Long Island pet store sued by NY AG for selling sick puppies to customers

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New York Attorney General Letitia James is throwing no punches in suing a Long Island pet store that allegedly illegally and deceptively sold sick puppies to customers.

James announced that she has filed a lawsuit against pet store Shake A Paw for illegally selling several sick or injured dogs at its Long Island locations in Hicksville and Lynbrook, both in Nassau County.

According to investigators, Shake A Paw:

  • Sick pets falsely advertised as healthy;
  • Manufactured health certificates;
  • failed to disclose legitimate animal medical conditions;
  • Poorly Represented Puppy Breeds;
  • Refused to reimburse consumers for veterinary bills when they filed complaints with the company.

in addition to the lawsuit, James also requested a temporary restraining order against Shake A Paw to protect the puppies currently in their care on Long Island.

“Shake A Paw’s actions of misleading consumers into purchasing sick or injured dogs are unconscionable and illegal,” James said. “My office’s thorough investigation uncovered a series of violations by Shake A Paw that defrauded consumers and found sick puppies from unsafe puppy mills.”

The investigation into Shake A Paw was launched after James’ office received several complaints from customers about the puppies they had purchased from the store.

According to James, a review of hundreds of veterinary records and complaints revealed that Shake A Paw sold puppies with serious illnesses, some of whom died within days of being brought home.

Several puppies also suffered from serious illnesses and birth defects, showing visible signs of illness at the time of the sale, despite obtaining signed health certificates from Shake A Paw’s contract veterinarians, often days before the sale.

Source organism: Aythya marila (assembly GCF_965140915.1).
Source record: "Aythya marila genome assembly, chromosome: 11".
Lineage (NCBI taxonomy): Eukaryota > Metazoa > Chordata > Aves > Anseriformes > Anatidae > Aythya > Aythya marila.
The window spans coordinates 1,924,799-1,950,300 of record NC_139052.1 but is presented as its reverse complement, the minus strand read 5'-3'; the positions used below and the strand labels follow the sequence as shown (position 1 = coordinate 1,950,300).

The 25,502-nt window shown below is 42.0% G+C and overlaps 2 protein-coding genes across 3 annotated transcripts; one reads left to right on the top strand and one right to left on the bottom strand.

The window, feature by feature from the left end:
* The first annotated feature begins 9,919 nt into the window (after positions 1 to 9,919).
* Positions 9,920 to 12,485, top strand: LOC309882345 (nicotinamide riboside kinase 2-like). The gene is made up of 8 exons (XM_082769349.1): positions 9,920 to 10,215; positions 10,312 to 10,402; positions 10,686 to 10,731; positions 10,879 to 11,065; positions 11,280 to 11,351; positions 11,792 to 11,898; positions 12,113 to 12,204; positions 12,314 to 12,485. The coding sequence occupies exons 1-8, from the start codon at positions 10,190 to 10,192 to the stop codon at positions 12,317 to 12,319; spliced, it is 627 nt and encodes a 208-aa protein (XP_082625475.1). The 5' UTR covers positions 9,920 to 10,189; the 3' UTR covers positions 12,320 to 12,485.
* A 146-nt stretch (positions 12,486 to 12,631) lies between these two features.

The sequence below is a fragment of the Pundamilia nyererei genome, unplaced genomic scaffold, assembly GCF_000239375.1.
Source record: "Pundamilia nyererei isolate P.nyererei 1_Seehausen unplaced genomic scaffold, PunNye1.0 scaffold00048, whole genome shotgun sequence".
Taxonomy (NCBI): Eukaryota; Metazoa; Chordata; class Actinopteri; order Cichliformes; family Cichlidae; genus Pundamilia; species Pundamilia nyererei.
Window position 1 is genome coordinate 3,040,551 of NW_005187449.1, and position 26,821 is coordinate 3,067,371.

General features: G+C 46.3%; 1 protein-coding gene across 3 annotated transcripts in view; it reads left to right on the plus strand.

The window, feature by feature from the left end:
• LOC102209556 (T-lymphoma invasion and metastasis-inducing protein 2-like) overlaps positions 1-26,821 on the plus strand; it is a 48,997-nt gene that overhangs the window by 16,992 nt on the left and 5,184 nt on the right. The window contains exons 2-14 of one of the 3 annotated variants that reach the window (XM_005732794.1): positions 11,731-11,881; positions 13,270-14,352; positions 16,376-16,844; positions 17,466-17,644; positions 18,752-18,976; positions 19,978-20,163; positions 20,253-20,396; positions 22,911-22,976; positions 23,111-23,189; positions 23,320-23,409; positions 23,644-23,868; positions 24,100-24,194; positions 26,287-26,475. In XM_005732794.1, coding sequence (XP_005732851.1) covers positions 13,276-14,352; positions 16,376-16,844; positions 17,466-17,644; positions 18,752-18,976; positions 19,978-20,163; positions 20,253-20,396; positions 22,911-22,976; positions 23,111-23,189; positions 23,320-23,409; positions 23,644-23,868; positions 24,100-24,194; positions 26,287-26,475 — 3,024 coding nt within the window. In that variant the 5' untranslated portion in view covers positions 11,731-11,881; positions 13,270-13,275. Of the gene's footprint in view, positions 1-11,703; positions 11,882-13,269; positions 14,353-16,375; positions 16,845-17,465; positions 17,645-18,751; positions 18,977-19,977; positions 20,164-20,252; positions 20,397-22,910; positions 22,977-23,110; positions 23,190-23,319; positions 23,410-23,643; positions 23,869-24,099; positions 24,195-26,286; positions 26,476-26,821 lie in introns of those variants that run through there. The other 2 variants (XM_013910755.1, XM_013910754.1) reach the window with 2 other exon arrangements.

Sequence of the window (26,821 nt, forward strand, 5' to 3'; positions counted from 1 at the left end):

Of the 408 records reviewed of puppies sold at Shake A Paw stores, more than half were infected with parasites; 52% had coughing, sneezing, an upper respiratory infection or breathing problems, and nearly 10% were diagnosed with pneumonia.

In addition, the attorney general’s office reviewed 113 Shake A Paw records, 67 of which — nearly 60% of health certificates — were issued between zero and 19 days before the sale.

“I’m so grateful that Attorney General James is taking action to hold Shake A Paw accountable for what all puppies and families have had to go through,” Erin Laxton, who bought a dog from Lynbrook Shake A Paw who died in the weeks following the purchase, said. “I just hope that in the future, other families don’t have to go through the same grief as us. I’m proud to be able to be involved in this because I feel like I’m getting justice for my dog ​​Merlin.

Officials said the illnesses and defects were consistent with animals purchased from puppy mills, thousands of which were shipped to the two Shake A Paw locations.

James noted that the American Society for the Prevention of Cruelty to Animals (ASPCA) informed its office that the US Department of Justice had charged a puppy mill breeder who supplied puppies to Shake A Paw.

“When New Yorkers bought puppies from Shake A Paw, they never expected to bring home dogs in such heartbreaking and horrifying condition,” James said.

Today, we hold Shake A Paw accountable for its illegal and inhumane actions by filing a lawsuit to permanently ban the company from selling puppies any longer, as well as recover what consumers paid. Animal abuse is despicable and will not be tolerated.

Investigators also said they also obtained sworn testimony from a veterinarian who had a previous relationship with Shake A Paw, but ended that relationship due to concern over the number of sick animals sold by Shake A Paw, as well as other ethical reasons. concerns.

“We can’t and shouldn’t turn a blind eye to the stories of people buying sick puppies from Shake A Paw and other pet stores. Not only are families heartbroken, but they’re also left with huge bills. veterinarians,” said U.S. Representative Tom Suozzi. “Pet stores that buy, transport and sell animals from puppy mills must be held accountable, and the attorney general’s efforts will achieve that.”

Often it is alleged that Shake A Paw turned a blind eye to consumers seeking a refund for their pup and burdened the new owner of the puppies with huge veterinary bills.

State Senator Jim Gaughran added that “adopting a ‘faithful’ friend shouldn’t be a process filled with lies, falsified records or expensive vet bills,” adding, “Shake A Paw cheated d Countless families looking to bring home a puppy, prioritizing profits over pup welfare.

“It is wrong for Shake A Paw to exploit consumer trust to make a profit while risking the health and safety of puppies,” added Senator Kevin Thomas. “Not only did consumers lie about the origins of their pets, but also about the health and well-being of the beloved animals they brought into their homes.”

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